Liked by 1 person

    1. I look good in red! Mary, I have learned so much from you. YOU have done so much more in fundraising than I ever will. I know we’ll both keep fundraising and leave the important research to the professionals. I’ll talk to you soon.


  2. Kristie,
    Your 50th birthday will be a unique and fantastic one. Why? You’re a dear friend who approaching a significant birthday under extraordinary circumstances.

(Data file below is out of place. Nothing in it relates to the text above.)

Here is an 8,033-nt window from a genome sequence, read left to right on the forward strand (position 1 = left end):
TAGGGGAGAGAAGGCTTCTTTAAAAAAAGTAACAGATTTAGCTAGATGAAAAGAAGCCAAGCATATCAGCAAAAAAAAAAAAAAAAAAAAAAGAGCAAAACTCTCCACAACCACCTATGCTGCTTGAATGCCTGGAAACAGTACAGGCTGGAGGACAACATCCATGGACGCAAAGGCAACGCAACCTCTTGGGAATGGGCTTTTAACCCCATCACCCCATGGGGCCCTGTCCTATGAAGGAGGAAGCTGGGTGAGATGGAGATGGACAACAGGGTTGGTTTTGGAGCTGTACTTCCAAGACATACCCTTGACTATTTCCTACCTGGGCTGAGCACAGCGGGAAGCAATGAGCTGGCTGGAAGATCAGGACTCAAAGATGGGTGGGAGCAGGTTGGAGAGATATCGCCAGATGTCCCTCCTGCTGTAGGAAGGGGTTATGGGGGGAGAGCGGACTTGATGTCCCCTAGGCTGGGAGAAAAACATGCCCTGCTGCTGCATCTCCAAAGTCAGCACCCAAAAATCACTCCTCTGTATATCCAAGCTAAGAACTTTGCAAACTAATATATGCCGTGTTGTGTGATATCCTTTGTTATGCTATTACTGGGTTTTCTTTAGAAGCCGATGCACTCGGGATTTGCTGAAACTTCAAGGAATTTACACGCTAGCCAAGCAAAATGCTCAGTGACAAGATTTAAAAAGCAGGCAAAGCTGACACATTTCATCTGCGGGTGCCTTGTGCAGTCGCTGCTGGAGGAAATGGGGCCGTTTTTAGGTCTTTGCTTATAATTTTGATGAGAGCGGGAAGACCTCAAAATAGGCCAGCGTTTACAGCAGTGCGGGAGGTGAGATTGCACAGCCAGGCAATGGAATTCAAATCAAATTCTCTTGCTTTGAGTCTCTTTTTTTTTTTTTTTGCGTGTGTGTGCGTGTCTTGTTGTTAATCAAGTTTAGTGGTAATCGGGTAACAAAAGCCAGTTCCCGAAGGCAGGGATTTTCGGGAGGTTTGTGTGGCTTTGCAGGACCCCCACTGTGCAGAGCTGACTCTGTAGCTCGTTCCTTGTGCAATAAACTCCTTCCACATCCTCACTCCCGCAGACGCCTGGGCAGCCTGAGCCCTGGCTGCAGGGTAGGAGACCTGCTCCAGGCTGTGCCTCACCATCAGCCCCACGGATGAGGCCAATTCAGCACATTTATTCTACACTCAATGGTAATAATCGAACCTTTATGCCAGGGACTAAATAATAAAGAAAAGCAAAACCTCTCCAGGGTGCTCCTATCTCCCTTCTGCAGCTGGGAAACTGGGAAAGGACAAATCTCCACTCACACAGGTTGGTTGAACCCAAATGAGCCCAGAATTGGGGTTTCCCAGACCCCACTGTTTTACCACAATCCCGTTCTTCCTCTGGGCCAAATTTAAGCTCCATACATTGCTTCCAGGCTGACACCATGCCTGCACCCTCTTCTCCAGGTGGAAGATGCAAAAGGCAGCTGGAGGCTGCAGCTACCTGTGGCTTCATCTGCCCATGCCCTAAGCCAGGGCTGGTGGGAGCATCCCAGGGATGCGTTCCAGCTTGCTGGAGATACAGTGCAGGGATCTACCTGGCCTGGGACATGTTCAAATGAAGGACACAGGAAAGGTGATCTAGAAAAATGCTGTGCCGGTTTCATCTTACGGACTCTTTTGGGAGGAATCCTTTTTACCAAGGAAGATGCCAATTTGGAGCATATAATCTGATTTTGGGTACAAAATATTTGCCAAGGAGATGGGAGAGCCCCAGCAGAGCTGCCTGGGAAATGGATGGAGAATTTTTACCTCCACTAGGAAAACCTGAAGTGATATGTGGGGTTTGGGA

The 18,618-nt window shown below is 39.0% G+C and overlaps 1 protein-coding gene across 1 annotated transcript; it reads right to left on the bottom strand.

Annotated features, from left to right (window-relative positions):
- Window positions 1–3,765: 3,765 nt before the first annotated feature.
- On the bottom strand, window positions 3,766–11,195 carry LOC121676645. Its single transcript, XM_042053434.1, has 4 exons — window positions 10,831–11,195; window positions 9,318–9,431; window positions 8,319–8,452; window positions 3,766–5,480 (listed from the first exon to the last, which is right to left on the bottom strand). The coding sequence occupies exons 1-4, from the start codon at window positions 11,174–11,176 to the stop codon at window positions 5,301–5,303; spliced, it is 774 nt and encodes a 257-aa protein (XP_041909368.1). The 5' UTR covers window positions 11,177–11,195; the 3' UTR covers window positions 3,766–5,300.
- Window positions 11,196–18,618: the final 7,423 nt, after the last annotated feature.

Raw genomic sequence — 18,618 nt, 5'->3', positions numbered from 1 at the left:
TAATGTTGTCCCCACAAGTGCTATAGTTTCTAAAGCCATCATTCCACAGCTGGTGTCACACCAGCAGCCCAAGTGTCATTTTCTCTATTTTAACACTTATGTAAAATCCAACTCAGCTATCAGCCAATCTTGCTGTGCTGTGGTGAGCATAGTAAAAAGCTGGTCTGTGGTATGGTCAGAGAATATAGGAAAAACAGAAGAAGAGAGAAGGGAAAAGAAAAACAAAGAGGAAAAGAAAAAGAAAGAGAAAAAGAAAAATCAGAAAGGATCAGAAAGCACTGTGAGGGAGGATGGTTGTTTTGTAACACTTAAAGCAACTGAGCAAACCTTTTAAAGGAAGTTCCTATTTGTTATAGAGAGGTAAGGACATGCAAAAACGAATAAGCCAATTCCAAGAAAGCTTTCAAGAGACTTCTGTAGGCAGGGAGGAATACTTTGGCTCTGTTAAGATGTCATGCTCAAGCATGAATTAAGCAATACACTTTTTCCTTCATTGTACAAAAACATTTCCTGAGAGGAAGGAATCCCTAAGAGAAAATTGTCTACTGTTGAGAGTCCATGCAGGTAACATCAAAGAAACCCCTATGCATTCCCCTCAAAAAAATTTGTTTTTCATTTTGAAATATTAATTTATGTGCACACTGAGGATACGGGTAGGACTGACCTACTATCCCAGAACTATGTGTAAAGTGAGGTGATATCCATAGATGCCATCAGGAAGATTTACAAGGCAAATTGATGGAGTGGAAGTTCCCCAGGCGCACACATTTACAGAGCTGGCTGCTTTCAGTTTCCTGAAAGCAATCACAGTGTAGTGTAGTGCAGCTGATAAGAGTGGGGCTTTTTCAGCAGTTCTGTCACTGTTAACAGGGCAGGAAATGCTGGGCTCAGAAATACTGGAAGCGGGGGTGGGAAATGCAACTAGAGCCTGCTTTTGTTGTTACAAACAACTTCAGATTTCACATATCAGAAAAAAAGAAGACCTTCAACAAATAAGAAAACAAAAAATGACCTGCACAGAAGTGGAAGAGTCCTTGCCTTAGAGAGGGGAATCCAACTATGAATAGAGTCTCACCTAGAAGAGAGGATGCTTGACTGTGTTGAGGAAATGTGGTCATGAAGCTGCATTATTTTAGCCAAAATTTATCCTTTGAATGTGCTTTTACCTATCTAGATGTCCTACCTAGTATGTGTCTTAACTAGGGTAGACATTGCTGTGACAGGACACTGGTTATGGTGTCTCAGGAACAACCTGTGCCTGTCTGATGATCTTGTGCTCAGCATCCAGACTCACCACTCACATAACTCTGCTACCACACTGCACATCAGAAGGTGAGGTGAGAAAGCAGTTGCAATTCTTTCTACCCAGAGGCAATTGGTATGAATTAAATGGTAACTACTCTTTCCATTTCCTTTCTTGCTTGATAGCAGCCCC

Your goal to support Carbone has been Herculean. No one will yawn at the effort and results you’ve gotten. The homestretch approaches. Will watch you run on your magnificent birthday along with your friends. You know that your heavenly family is rooting for you. “Run, Kristie, Run!”


    1. Thanks for such a loving message. We’ll have to see what happens. You know I’m doing what I can, and I’m lucky to have had so much support from friends like you. 💕